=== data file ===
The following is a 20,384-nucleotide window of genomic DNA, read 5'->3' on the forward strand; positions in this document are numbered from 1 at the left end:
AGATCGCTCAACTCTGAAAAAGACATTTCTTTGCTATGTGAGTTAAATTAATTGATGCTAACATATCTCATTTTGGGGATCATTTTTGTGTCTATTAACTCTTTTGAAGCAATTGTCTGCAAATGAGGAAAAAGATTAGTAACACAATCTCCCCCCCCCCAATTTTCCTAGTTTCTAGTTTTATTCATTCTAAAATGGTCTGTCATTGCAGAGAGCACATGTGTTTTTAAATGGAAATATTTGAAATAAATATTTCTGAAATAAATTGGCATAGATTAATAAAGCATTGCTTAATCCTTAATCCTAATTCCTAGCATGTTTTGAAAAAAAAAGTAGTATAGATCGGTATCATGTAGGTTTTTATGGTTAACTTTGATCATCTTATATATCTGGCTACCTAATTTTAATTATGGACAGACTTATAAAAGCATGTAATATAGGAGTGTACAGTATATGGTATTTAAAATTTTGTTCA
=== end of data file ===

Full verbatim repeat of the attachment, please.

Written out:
The following is a 20,384-nucleotide window of genomic DNA, read 5'->3' on the forward strand; positions in this document are numbered from 1 at the left end:
AGATCGCTCAACTCTGAAAAAGACATTTCTTTGCTATGTGAGTTAAATTAATTGATGCTAACATATCTCATTTTGGGGATCATTTTTGTGTCTATTAACTCTTTTGAAGCAATTGTCTGCAAATGAGGAAAAAGATTAGTAACACAATCTCCCCCCCCCCAATTTTCCTAGTTTCTAGTTTTATTCATTCTAAAATGGTCTGTCATTGCAGAGAGCACATGTGTTTTTAAATGGAAATATTTGAAATAAATATTTCTGAAATAAATTGGCATAGATTAATAAAGCATTGCTTAATCCTTAATCCTAATTCCTAGCATGTTTTGAAAAAAAAAGTAGTATAGATCGGTATCATGTAGGTTTTTATGGTTAACTTTGATCATCTTATATATCTGGCTACCTAATTTTAATTATGGACAGACTTATAAAAGCATGTAATATAGGAGTGTACAGTATATGGTATTTAAAATTTTGTTCA